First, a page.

Since the enactment of the Competition in Contracting Act in 1984, price has been an essential element of every contract awarded by the Federal Government under the Federal Acquisition Regulation, along with technical capability and (more recently) past performance. In addition, before making an award, every contracting officer must determine that the price offered by the winning offeror(s) is “fair and reasonable.”
Agencies have wide discretion in establishing the value of the factors and subfactors under each of these three elements, and frequently price is identified as the least important of the factors to be evaluated.
But what if the price on a solicitation was not a factor to be evaluated at all? As part of the Professional Services Council’s long-standing acquisition reform advocacy agenda, we supported just such an experiment and it is now in effect for some agencies.
In Section 825 of the Fiscal Year 2017 National Defense Authorization Act (NDAA), Congress provided that, for multiple-award indefinite delivery/indefinite quantity (ID/IQ) contracts, DoD, NASA and Coast Guard buying activities are not required to evaluate cost or price during the evaluation of the formation of the ID/IQ contract, provided other conditions are met. If cost or price is not evaluated at formation, however, cost or price must be an evaluation factor in conjunction with the issuance of any task or delivery order under such awarded contract. The Professional Services Council strongly supported that legislative proposal.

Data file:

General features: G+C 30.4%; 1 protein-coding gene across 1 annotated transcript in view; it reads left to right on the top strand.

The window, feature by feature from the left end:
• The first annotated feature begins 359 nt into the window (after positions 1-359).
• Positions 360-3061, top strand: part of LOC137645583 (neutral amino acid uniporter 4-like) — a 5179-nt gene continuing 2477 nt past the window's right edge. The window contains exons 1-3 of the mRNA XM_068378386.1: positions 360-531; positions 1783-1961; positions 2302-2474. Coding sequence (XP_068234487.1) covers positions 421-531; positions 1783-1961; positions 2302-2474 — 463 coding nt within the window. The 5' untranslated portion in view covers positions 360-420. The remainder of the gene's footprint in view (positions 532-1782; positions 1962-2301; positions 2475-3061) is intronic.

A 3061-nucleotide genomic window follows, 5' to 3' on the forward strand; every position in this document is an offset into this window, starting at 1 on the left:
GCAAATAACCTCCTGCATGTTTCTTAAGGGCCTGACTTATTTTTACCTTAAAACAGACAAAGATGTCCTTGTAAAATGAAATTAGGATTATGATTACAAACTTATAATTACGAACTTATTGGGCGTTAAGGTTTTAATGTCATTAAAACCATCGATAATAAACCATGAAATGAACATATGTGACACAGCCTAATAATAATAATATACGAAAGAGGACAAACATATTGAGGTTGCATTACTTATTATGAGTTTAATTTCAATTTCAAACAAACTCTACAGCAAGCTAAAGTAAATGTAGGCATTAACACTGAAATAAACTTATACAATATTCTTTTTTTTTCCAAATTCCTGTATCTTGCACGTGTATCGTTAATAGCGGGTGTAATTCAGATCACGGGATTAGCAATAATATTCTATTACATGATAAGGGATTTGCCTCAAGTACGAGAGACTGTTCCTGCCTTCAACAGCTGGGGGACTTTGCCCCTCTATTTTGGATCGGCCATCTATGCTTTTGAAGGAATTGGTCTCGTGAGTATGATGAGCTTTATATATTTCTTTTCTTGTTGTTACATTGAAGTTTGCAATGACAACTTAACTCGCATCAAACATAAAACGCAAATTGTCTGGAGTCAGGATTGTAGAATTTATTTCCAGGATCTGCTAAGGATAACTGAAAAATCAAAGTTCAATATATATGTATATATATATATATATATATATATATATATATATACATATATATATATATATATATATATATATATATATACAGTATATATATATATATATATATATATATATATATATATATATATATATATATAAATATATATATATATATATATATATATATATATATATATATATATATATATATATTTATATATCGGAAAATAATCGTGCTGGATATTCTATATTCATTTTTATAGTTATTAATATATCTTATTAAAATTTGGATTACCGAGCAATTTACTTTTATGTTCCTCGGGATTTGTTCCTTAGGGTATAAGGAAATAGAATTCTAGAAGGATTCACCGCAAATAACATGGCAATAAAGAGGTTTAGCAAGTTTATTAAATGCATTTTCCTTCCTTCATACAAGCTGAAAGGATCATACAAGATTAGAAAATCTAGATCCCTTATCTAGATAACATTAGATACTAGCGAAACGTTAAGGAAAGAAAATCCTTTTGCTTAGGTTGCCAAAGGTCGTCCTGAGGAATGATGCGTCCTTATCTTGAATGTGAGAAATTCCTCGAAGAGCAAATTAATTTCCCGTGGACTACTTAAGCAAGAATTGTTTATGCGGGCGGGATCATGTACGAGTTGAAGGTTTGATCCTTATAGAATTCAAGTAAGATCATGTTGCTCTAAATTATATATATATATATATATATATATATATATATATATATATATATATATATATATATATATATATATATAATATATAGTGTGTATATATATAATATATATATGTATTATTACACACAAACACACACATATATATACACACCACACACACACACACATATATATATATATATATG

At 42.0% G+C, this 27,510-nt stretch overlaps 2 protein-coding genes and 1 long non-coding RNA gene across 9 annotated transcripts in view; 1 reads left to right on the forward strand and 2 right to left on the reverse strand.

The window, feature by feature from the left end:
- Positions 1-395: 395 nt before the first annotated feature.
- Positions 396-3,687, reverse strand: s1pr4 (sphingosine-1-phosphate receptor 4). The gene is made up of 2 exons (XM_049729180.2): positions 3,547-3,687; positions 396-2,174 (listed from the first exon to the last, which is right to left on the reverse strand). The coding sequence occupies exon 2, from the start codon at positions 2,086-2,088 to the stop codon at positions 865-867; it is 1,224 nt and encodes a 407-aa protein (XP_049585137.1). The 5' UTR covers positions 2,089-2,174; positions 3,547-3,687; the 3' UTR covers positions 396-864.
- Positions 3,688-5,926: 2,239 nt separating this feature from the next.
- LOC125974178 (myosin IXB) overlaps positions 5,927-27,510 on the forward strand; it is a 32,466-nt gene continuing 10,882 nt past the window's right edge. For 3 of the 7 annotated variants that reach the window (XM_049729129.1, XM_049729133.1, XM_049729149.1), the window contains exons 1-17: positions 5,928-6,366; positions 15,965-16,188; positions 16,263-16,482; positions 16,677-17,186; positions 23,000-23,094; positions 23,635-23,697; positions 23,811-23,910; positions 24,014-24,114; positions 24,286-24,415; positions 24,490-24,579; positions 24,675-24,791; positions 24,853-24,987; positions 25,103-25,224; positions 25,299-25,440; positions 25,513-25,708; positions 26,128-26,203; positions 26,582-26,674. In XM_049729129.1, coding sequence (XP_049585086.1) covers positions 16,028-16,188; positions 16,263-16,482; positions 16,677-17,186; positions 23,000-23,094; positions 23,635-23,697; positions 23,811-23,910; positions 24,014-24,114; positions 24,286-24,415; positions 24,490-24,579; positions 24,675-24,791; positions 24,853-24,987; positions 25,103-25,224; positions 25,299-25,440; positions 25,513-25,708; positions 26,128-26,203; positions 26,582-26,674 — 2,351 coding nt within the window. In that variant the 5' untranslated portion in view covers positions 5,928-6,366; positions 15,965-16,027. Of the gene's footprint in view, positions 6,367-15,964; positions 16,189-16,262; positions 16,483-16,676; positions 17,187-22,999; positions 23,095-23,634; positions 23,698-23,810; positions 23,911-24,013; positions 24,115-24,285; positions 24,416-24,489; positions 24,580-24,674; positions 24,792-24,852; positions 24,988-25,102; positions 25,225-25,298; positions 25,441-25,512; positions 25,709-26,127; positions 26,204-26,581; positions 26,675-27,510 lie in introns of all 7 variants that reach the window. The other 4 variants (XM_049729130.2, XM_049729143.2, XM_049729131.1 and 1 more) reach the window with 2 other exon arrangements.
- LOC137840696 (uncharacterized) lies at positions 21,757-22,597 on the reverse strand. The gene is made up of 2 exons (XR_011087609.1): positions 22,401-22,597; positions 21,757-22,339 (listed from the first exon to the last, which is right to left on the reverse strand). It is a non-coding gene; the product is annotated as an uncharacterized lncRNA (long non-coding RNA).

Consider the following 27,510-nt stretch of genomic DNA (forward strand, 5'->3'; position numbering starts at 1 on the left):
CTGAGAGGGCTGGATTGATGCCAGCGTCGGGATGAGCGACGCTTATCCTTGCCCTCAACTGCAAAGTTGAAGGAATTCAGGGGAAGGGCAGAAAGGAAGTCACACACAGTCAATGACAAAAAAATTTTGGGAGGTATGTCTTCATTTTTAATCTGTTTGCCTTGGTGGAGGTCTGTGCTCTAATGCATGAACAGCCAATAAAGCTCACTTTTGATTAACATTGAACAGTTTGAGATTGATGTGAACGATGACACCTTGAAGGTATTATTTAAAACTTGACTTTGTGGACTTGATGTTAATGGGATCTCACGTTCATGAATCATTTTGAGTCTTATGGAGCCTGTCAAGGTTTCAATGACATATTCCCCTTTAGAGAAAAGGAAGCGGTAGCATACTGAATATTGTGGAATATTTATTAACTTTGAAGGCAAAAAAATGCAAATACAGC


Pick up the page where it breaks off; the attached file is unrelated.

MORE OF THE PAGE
What all of these ID/IQ solicitations and resulting contracts have in common is that there is actually no work associated with the formation of the base contract. All of the actual work is solicited under task or delivery orders issued once the base contract is in place. As such, we argued that agencies were creating irrelevant price evaluation factors in order to comply with the then-existing statutory requirement to evaluate price at contract formation, and agencies were not making true comparative evaluations of offerors’ pricing since there was no factual basis for doing so. And it didn’t matter whether the ID/IQ contract provided for fixed prices, labor hour pricing, or hybrid pricing.
Keep reading article at: https://www.pscouncil.org/a/Content/2019/Can_Contracts_Be_Awarded_Without_Pricing.aspx